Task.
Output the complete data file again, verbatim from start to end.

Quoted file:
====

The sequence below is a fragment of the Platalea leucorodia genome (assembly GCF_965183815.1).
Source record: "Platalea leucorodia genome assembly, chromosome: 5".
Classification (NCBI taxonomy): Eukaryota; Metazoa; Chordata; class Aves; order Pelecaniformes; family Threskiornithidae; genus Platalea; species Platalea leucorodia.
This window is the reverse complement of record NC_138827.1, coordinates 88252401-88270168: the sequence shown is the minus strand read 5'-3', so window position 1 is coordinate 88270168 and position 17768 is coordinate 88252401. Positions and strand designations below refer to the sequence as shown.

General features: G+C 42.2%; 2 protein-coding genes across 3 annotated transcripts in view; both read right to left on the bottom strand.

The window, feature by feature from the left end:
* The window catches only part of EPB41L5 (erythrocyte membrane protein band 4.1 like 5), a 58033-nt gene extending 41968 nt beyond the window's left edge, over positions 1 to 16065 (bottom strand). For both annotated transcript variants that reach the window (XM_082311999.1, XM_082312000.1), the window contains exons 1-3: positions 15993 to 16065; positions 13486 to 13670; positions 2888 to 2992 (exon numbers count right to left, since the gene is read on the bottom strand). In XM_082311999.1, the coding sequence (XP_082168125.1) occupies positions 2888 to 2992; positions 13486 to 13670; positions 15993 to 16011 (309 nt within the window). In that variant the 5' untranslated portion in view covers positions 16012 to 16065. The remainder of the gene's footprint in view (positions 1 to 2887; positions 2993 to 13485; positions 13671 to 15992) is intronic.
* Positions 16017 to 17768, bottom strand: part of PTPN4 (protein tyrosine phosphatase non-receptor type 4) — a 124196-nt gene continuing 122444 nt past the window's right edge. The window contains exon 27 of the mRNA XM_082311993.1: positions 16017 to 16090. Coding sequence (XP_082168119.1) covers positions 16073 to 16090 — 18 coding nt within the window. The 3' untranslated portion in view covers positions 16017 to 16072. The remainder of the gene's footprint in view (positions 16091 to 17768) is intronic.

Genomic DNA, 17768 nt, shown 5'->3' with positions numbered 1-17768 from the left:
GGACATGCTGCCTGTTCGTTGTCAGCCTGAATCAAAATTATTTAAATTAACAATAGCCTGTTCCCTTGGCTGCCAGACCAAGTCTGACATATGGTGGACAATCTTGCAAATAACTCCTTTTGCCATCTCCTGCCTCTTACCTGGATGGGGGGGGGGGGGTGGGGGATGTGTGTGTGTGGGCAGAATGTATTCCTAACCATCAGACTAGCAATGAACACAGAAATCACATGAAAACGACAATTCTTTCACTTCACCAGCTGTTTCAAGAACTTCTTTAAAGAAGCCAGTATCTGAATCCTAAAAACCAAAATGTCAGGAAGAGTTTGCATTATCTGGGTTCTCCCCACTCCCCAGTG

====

The sequence below is a fragment of the Platalea leucorodia genome (assembly GCF_965183815.1).
Source record: "Platalea leucorodia genome assembly, chromosome: 5".
Classification (NCBI taxonomy): Eukaryota; Metazoa; Chordata; class Aves; order Pelecaniformes; family Threskiornithidae; genus Platalea; species Platalea leucorodia.
This window is the reverse complement of record NC_138827.1, coordinates 88252401-88270168: the sequence shown is the minus strand read 5'-3', so window position 1 is coordinate 88270168 and position 17768 is coordinate 88252401. Positions and strand designations below refer to the sequence as shown.

General features: G+C 42.2%; 2 protein-coding genes across 3 annotated transcripts in view; both read right to left on the bottom strand.

The window, feature by feature from the left end:
* The window catches only part of EPB41L5 (erythrocyte membrane protein band 4.1 like 5), a 58033-nt gene extending 41968 nt beyond the window's left edge, over positions 1 to 16065 (bottom strand). For both annotated transcript variants that reach the window (XM_082311999.1, XM_082312000.1), the window contains exons 1-3: positions 15993 to 16065; positions 13486 to 13670; positions 2888 to 2992 (exon numbers count right to left, since the gene is read on the bottom strand). In XM_082311999.1, the coding sequence (XP_082168125.1) occupies positions 2888 to 2992; positions 13486 to 13670; positions 15993 to 16011 (309 nt within the window). In that variant the 5' untranslated portion in view covers positions 16012 to 16065. The remainder of the gene's footprint in view (positions 1 to 2887; positions 2993 to 13485; positions 13671 to 15992) is intronic.
* Positions 16017 to 17768, bottom strand: part of PTPN4 (protein tyrosine phosphatase non-receptor type 4) — a 124196-nt gene continuing 122444 nt past the window's right edge. The window contains exon 27 of the mRNA XM_082311993.1: positions 16017 to 16090. Coding sequence (XP_082168119.1) covers positions 16073 to 16090 — 18 coding nt within the window. The 3' untranslated portion in view covers positions 16017 to 16072. The remainder of the gene's footprint in view (positions 16091 to 17768) is intronic.

Genomic DNA, 17768 nt, shown 5'->3' with positions numbered 1-17768 from the left:
GGACATGCTGCCTGTTCGTTGTCAGCCTGAATCAAAATTATTTAAATTAACAATAGCCTGTTCCCTTGGCTGCCAGACCAAGTCTGACATATGGTGGACAATCTTGCAAATAACTCCTTTTGCCATCTCCTGCCTCTTACCTGGATGGGGGGGGGGGGGTGGGGGATGTGTGTGTGTGGGCAGAATGTATTCCTAACCATCAGACTAGCAATGAACACAGAAATCACATGAAAACGACAATTCTTTCACTTCACCAGCTGTTTCAAGAACTTCTTTAAAGAAGCCAGTATCTGAATCCTAAAAACCAAAATGTCAGGAAGAGTTTGCATTATCTGGGTTCTCCCCACTCCCCAGTG